Leonardo da Vinci was ambidextrous, according to a new study by the Uffizi Gallery.
Leonardo da Vinci, Landscape drawing for Santa Maria della Neve on 5th August 1473, 1473. Via Wikimedia Commons.
A study carried out by Florence’s Uffizi Gallery is said to have proved the great Renaissance master Leonardo da Vinci was ambidextrous. These findings, which could upend the long-held belief that Leonardo was left-handed, were announced on Monday, one month prior to the 500th anniversary of Leonardo’s death. The Uffizi studied Leonardo’s earliest-known drawing, dated August 5th, 1473, when the artist was 21 years old. The work is a landscape of Tuscany’s Arno River Valley and Montelupo Castle.
The drawing has words on the front that go from right to left, while further script on the back goes from left to right. Close analysis of the two texts led the researchers to conclude both had been written by Leonardo and showed he had been capable of writing perfectly with both hands.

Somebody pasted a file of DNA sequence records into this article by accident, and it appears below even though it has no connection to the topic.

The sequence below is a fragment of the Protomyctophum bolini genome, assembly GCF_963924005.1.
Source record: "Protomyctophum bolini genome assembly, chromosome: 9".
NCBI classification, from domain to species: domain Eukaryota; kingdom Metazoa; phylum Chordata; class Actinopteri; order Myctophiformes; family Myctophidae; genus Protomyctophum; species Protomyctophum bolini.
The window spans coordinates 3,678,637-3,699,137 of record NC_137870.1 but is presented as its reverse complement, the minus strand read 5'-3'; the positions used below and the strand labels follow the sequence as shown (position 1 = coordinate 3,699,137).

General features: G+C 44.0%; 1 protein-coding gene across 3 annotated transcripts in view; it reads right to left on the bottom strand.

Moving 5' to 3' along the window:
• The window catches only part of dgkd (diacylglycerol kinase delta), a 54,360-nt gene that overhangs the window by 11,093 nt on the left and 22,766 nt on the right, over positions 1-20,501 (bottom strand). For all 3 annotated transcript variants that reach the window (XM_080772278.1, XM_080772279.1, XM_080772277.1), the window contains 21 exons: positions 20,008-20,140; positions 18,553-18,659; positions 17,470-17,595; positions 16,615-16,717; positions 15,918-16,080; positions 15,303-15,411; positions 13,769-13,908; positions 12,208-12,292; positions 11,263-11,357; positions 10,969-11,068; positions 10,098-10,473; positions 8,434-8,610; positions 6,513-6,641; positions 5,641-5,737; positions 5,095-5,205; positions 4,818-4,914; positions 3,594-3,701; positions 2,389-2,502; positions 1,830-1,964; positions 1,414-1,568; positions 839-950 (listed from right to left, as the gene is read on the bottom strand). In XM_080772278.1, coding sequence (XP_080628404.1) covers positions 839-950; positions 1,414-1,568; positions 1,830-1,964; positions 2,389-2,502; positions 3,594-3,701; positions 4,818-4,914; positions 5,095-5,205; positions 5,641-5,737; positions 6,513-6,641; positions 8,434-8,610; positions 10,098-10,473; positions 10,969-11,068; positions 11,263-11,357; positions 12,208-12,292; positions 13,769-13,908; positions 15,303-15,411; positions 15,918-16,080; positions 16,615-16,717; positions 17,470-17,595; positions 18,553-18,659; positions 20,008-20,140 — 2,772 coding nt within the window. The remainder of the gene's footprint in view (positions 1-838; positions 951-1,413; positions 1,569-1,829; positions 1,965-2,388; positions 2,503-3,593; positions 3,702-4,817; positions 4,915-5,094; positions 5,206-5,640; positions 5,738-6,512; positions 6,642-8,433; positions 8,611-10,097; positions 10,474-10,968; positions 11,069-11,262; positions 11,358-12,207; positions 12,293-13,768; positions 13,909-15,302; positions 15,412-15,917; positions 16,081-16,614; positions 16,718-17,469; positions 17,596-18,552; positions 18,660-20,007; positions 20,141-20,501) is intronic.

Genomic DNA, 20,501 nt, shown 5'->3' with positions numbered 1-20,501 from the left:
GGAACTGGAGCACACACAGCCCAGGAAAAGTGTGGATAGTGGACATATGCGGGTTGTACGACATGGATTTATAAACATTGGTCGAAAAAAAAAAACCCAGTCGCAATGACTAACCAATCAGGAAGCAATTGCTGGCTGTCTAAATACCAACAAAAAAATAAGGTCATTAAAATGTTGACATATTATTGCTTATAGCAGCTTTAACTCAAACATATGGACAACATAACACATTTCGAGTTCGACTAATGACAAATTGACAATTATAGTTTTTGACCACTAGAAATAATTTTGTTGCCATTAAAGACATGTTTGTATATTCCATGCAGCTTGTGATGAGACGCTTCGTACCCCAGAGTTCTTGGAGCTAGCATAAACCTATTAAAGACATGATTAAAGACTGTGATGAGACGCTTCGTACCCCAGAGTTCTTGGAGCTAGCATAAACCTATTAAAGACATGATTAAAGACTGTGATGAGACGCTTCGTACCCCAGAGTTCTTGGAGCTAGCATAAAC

Art historian Cecilia Frosinini told Reuters:
Leonardo was born left-handed, but was taught to write with his right hand from a very young age. [...] By looking at his writings, including from this drawing, one can see his right-handed calligraphy is educated and well done.
This could potentially mean a great deal for future and past Leonardo attributions, as the left-handed and right-handed mark-making in disputed works was often used as an indicator of Leonardo’s involvement rather than the involvement of an apprentice. In the attribution of the so-called “Nude Mona Lisa” last month, Leonardo’s left-handedness played a key role:
The new analysis [...] found “left-handed charcoal marks pretty much everywhere,” according to Deldicque, suggesting the famously left-handed Leonardo was involved in the drawing’s execution, though other parts of it were likely done by a right-handed apprentice.